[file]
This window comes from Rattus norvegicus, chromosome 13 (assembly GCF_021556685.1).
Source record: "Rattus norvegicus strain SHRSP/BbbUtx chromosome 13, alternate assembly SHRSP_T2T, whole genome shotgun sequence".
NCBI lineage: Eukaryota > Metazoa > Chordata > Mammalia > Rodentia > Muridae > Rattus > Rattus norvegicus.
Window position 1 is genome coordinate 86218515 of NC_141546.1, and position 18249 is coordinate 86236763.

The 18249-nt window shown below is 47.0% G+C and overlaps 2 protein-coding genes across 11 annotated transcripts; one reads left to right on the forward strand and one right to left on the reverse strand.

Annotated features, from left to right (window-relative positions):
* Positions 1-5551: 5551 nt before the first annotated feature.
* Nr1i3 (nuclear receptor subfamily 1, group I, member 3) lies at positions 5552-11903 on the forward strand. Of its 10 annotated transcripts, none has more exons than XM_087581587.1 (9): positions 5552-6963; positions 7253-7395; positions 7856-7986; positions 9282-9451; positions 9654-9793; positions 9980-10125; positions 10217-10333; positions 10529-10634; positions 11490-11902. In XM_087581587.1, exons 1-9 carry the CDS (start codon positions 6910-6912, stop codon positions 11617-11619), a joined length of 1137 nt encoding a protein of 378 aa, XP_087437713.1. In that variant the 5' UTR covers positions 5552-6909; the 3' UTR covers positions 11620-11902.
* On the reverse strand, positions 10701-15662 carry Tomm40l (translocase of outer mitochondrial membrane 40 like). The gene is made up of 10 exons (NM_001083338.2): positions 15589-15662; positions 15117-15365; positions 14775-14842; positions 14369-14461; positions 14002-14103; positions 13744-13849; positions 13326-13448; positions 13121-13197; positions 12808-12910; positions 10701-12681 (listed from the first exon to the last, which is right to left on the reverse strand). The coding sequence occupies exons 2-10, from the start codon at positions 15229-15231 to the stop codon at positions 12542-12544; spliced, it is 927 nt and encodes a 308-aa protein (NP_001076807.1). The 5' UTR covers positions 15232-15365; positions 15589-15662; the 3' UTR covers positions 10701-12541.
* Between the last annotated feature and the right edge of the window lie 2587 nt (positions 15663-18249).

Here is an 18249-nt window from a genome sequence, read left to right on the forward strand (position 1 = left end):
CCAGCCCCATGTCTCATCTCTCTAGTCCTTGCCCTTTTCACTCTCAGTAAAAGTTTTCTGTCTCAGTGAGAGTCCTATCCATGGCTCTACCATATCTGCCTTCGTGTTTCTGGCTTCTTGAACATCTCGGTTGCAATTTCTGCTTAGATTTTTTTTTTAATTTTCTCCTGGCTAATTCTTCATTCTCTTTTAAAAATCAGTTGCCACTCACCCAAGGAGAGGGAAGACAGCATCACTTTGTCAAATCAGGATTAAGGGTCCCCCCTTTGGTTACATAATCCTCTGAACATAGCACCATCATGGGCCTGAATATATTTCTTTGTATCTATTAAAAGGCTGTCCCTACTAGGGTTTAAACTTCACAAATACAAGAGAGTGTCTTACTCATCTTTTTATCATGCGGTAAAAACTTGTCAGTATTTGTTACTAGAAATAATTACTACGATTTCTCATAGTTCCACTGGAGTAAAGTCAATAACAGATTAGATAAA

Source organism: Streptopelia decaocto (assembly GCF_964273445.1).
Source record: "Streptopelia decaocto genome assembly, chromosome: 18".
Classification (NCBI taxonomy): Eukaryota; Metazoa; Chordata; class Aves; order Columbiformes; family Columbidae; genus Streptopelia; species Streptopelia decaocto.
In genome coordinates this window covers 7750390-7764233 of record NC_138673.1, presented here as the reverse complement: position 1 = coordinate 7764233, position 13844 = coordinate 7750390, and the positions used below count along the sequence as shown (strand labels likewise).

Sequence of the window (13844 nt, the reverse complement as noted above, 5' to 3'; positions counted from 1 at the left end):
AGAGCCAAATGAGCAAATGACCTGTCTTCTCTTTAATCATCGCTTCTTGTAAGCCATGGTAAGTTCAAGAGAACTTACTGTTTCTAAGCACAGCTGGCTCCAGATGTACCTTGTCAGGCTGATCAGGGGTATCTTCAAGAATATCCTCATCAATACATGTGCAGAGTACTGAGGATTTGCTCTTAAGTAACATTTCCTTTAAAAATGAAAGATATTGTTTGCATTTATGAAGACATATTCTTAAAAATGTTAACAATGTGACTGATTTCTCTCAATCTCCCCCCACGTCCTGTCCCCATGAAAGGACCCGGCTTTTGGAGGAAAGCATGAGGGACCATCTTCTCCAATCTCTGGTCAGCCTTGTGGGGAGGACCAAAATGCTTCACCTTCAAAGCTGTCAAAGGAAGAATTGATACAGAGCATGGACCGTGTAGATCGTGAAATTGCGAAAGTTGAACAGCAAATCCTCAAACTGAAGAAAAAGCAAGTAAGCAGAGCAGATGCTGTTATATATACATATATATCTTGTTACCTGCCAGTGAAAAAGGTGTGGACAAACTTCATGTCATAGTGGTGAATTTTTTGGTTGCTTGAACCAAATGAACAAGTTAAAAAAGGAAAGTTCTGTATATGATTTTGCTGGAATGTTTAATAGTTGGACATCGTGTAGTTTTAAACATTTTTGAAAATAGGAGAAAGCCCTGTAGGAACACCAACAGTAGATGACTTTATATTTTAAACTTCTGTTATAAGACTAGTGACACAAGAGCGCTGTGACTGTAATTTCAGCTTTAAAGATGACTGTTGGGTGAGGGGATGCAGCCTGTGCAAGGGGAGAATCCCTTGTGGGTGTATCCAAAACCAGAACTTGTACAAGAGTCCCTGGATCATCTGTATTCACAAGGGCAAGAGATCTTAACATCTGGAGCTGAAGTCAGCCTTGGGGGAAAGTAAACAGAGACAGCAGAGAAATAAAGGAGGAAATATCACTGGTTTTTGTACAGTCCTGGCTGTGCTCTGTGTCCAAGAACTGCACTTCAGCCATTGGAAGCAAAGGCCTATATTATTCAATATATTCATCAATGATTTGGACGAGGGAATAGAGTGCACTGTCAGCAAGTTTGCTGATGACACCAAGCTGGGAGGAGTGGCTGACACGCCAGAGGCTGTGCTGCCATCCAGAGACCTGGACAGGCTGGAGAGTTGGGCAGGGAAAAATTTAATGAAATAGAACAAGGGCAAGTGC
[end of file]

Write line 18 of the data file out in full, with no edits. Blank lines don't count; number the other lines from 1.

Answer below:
AGAGCCAAATGAGCAAATGACCTGTCTTCTCTTTAATCATCGCTTCTTGTAAGCCATGGTAAGTTCAAGAGAACTTACTGTTTCTAAGCACAGCTGGCTCCAGATGTACCTTGTCAGGCTGATCAGGGGTATCTTCAAGAATATCCTCATCAATACATGTGCAGAGTACTGAGGATTTGCTCTTAAGTAACATTTCCTTTAAAAATGAAAGATATTGTTTGCATTTATGAAGACATATTCTTAAAAATGTTAACAATGTGACTGATTTCTCTCAATCTCCCCCCACGTCCTGTCCCCATGAAAGGACCCGGCTTTTGGAGGAAAGCATGAGGGACCATCTTCTCCAATCTCTGGTCAGCCTTGTGGGGAGGACCAAAATGCTTCACCTTCAAAGCTGTCAAAGGAAGAATTGATACAGAGCATGGACCGTGTAGATCGTGAAATTGCGAAAGTTGAACAGCAAATCCTCAAACTGAAGAAAAAGCAAGTAAGCAGAGCAGATGCTGTTATATATACATATATATCTTGTTACCTGCCAGTGAAAAAGGTGTGGACAAACTTCATGTCATAGTGGTGAATTTTTTGGTTGCTTGAACCAAATGAACAAGTTAAAAAAGGAAAGTTCTGTATATGATTTTGCTGGAATGTTTAATAGTTGGACATCGTGTAGTTTTAAACATTTTTGAAAATAGGAGAAAGCCCTGTAGGAACACCAACAGTAGATGACTTTATATTTTAAACTTCTGTTATAAGACTAGTGACACAAGAGCGCTGTGACTGTAATTTCAGCTTTAAAGATGACTGTTGGGTGAGGGGATGCAGCCTGTGCAAGGGGAGAATCCCTTGTGGGTGTATCCAAAACCAGAACTTGTACAAGAGTCCCTGGATCATCTGTATTCACAAGGGCAAGAGATCTTAACATCTGGAGCTGAAGTCAGCCTTGGGGGAAAGTAAACAGAGACAGCAGAGAAATAAAGGAGGAAATATCACTGGTTTTTGTACAGTCCTGGCTGTGCTCTGTGTCCAAGAACTGCACTTCAGCCATTGGAAGCAAAGGCCTATATTATTCAATATATTCATCAATGATTTGGACGAGGGAATAGAGTGCACTGTCAGCAAGTTTGCTGATGACACCAAGCTGGGAGGAGTGGCTGACACGCCAGAGGCTGTGCTGCCATCCAGAGACCTGGACAGGCTGGAGAGTTGGGCAGGGAAAAATTTAATGAAATAGAACAAGGGCAAGTGC